E-bikes represent a cost-effective and environmentally friendly means of transportation. Since October 2009 the government of Ontario has permitted the use of e-bikes on public roadways. Despite the increasing appeal of these vehicles the public are confused about the law relating to e-bikes. This article endeavours to provide general information to those individuals who, by the operation of the law, do not have drivers’ licences (or have suspended driver’s licences).
The law relating to e-bikes is complicated by virtue of overlapping federal and provincial jurisdiction. Under the Criminal Code a motor vehicle is defined as:
“a vehicle that is drawn, propelled or driven by any means other than muscular power, but does not include railway equipment”.
An e-bike constitutes a motor vehicle under the Criminal Code.
The Ontario government exercises its provincial jurisdiction by enacting and enforcing the Highway Traffic Act. Under the Highway Traffic Act a motor vehicle is defined as:
“motor vehicle” includes an automobile, a motorcycle, a motor-assisted bicycle unless otherwise indicated in this Act, and any other vehicle propelled or driven otherwise than by muscular power, but does not include a street car or other motor vehicle running only upon rails, a power-assisted bicycle, a motorized snow vehicle, a traction engine, a farm tractor, a self-propelled implement of husbandry or a road-building machine”.
The Highway Traffic Act definition of motor vehicle is much narrower than that under the Criminal Code. Accordingly, the Highway Traffic Act expressly excludes “power-assisted bicycles” (also known as e-bikes) from the purview of “motor vehicle”. The Highway Traffic Act and the accompanying regulations set out the requirements for operating an e-bike. Where a person’s driver’s licence is suspended under the Highway Traffic Act that individual is prohibited from driving any motor vehicle for which a licence is required. Consider the following simple example: Brian has a number of unpaid fines under the Highway Traffic Act. As a result of these unpaid fines his driver’s licence is suspended. Brian cannot operate a traditional motor vehicle (i.e. a car) because he does not have the requisite licence; however, there is no licence required to drive an e-bike. Thus despite his Highway Traffic Act licence suspension Brian may operate an e-bike.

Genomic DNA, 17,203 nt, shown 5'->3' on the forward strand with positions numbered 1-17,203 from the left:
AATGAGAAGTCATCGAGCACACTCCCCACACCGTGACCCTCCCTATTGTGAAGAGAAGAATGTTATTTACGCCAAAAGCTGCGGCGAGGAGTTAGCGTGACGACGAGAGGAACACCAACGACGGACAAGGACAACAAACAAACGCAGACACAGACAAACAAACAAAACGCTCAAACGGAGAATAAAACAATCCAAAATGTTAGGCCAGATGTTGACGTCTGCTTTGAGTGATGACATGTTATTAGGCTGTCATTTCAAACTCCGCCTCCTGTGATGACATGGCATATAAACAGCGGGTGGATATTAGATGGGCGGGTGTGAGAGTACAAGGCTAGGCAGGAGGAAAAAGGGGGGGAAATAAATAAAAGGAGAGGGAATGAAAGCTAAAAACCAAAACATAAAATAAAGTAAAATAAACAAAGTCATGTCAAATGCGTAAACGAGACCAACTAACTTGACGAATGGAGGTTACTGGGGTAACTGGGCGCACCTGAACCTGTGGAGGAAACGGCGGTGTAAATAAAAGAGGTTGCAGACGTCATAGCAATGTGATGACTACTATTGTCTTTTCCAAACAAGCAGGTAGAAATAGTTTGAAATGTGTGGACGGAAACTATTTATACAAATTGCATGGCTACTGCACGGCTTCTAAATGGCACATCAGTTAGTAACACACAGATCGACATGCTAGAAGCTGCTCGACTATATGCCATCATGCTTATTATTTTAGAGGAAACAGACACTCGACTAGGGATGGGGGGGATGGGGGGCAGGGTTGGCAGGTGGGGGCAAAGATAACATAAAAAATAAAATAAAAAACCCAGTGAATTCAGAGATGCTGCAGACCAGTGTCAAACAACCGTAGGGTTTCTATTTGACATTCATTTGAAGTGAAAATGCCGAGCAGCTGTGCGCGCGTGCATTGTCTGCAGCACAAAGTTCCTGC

In contrast let us return to the Criminal Code: because of the broad definition of “motor vehicle” contained therein a person subject to a driving prohibition under the Criminal Code is restricted from operating an e-bike. Consider this second hypothetical situation: John pleads guilty to impaired driving and is sentenced to a one-year driving prohibition. A day later John discovers an advertisement: “e-bikes: you don’t need a driver’s licence”. Many people, like the fictional John, have been confused and misled by such information. It is true that you do not need a driver’s licence to operate an e-bike; however, John does not have a licence because it was suspended pursuant to a driving prohibition order under the Criminal Code (for impaired driving). Pursuant to this order he cannot drive anything that qualifies as a “motor vehicle” under the Criminal Code, including an e-bike.
In summary if you have been convicted of a Criminal Code offence (dangerous driving, impaired driving, over 80, impaired care and control or over 80 care and control, etc.) and sentenced to a driving prohibition then you cannot operate an e-bike; however, if your licence is suspended under the Ontario Highway Traffic Act then you can legally operate an e-bike despite the suspension of your licence.
If you have any additional questions or concerns about the unique facts of your particular case please do not hesitate to contact one of the experienced and knowledgeable lawyers at our firm.
There are safety and operator regulations for e-bikes. Visit the Ministry of Transportation website for more information.